2020 was the year when everyone was kind of forced to become TV literate.
For me, every year is a big TV year. I love TV. I have always loved it and the more money is invested into these enormous studios and the more sprawling, cinematic, multi-plotted shows come out, the more I love it. The issue with this is that I am a huge TV snob.
I don’t watch any soaps (anymore) and I don’t watch reality TV either. I think because I found it so repulsively compelling as a teenager, I kind of overdosed on it and now I’m on the wagon. And I don’t aimlessly flick through channels, watching re-runs of mock the week or those renovation shows. What I do watch though are 1) period dramas, 2) filmic, cleverly planned and executed series and seasons of big-budget, big name (often American) programmes and 3) pop-culture moments. So, with my horribly narrow minded and snobbish sensibilities exposed and communicated, here are my big TV moments from 2020.
Tiger King: “All you cool cats and kittens”
This show wasn’t as good as we all thought it would be, right? I mean, the serendipitous combination of it coming out on Netflix around the same time the whole world went into an initial lockdown meant that it was watched by pretty much everyone with a screen, but I really thought it was going to blow my mind having seen endless memes and think pieces online before I actually watched it… I mean, looking back and writing this now I am remembering how crazy aspects of the show seemed (murder! Bigamy! Political ambition!) But at the time it really seemed kinda low key.
Anyway, it’s on this list because that phrase “Hey all you cool cats and kittens” has been lodged in my brain since I heard Carole Baskin say it. It is on a loop. I start emails with it. It has infiltrated my life and so, it was clearly a big TV moment.
Greys Anatomy: Alex leaving Jo for Izzie
I am a person who, until 2020, would have defended Greys Anatomy with my dying breath. Yes, we’re on series 100 basically now, yes, the relationship web is tangled and confusing… but the soundtrack is brilliant, the writing is brilliant, the show is brilliant. Okay? Until Alex left Jo for Izzie. I was absolutely furious and I genuinely shouted NO WAY at my TV. This is a big TV moment because it is SO ANNOYING. And because it’s the first time I’ve had a bad word to say about this otherwise perfect programme.
I May Destroy You: Arabella dedicates her book to Terry
I could write a thesis paper on Michaela Coel’s amazing series. The flawless writing, the remarkable acting, the up-to-the-minute contemporary references and utilisation of technology as integral parts of the plot… but the absolute best bit of it is Arabella and Terry’s friendship. It is at once glossy and big and overblown at the same time as being completely relatable, realistic, and believable. So, after hours of watching their friendship ebb and flow, rise and fall, the moment that Arabella dedicates her hard-won book to her best friend is a gorgeous moment of accomplished television writing.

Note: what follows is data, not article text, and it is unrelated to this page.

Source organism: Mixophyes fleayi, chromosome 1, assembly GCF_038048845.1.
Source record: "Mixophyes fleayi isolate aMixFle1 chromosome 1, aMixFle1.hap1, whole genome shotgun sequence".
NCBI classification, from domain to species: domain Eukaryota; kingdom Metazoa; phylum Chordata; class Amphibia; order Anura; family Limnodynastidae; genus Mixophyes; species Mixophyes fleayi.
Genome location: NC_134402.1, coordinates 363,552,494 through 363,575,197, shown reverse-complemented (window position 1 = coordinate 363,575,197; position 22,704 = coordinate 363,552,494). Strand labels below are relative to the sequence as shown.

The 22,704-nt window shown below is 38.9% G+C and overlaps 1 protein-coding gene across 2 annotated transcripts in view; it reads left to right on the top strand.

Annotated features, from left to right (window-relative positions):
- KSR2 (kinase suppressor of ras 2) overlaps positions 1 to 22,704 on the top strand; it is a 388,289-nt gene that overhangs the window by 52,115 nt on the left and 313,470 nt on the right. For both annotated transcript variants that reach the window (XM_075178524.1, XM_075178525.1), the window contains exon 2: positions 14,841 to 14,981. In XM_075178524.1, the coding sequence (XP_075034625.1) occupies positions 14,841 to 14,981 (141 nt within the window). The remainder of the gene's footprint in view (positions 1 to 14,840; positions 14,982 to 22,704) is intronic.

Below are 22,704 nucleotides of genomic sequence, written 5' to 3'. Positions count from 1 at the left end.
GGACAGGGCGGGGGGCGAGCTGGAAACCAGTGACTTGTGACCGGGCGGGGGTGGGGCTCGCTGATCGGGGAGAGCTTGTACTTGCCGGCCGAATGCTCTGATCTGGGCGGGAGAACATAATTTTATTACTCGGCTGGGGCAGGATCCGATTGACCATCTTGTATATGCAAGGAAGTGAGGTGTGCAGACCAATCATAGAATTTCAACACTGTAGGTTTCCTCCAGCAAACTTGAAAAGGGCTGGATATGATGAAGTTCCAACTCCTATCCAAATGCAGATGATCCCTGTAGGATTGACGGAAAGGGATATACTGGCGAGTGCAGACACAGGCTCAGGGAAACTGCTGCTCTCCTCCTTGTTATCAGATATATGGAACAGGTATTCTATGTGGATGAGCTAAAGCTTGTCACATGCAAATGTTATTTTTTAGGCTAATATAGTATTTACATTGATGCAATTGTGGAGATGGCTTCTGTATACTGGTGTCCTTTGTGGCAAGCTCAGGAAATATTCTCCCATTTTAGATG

Sex Education: the girls getting on the bus together
Speaking of female friendships, this scene, which actually isn’t about friendship, spawned a million think pieces and for very good reason. Rather than friendship, this scene demonstrates solidarity and it reminds us that you don’t have to be friends with someone to offer support. Seeing a group of totally different girls, linked by one tragic commonality, band together to bolster one person in need was really special and important. It was shown to us in the series in a perfectly careful and gentle way and performed beautifully by the actors in the scene. A real moment of triumph from a series that can do no wrong.
The Haunting of Bly Manor: all of it
After watching this I went back and watched Hill House again because I was reminded of how amazing the horror series’ creators are. Bly Manor had me on the edge of my seat the whole way through and I was absolutely hooked and invested in every single character. Each episode was brilliant in terms of being a standalone work and as a puzzle piece to the entire story and the flawless incorporation of literary references, plot points and details from Henry James’ original writing was so satisfying (for a ghost story aficionado like moi).
Normal People: Connell’s chain
This was another social media storm. In fact, it inspired its own Instagram account. But Connell’s chain is absolutely a big TV moment from 2020. Everyone was looking forward to Normal People, the adaptation from the best-selling Sally Roony novel, and it did not disappoint. In fact, the series is so brilliant that it exists independently of the book, really, thanks to amazing acting of emotionally charged scenes full of tension of all kinds, and, Connell’s Chain.
The Queens Gambit: Beth beats Borgov
What a wonderful show this was. A perfect example of my ideal: short enough to watch in a day, long enough to cover lots of plotted ground, moody, exciting, beautiful leading lady. This show was gorgeous and although there was information about Heath Ledger trying to make it before his death, which I know would have been brilliant in its own right, actually, I think The Queen’s Gambit came out at the perfect time because it was able to be ade so beautifully. Anyway, the moment where Beth beats Borgov, leading chess campion, in the competition was perfect television: tense, memorable mise en scene, a perfect storm of highly-strung emotion and gorgeous cinematography.
The Crown: everything with Charles and Diana
Perfect casting. Heartbreaking British standoffishness. Terrifying malice. There was nowhere near enough of this in the most recent Netflix series, where Emma Corrin took centre stage as Diana Spencer. I was desperate for more.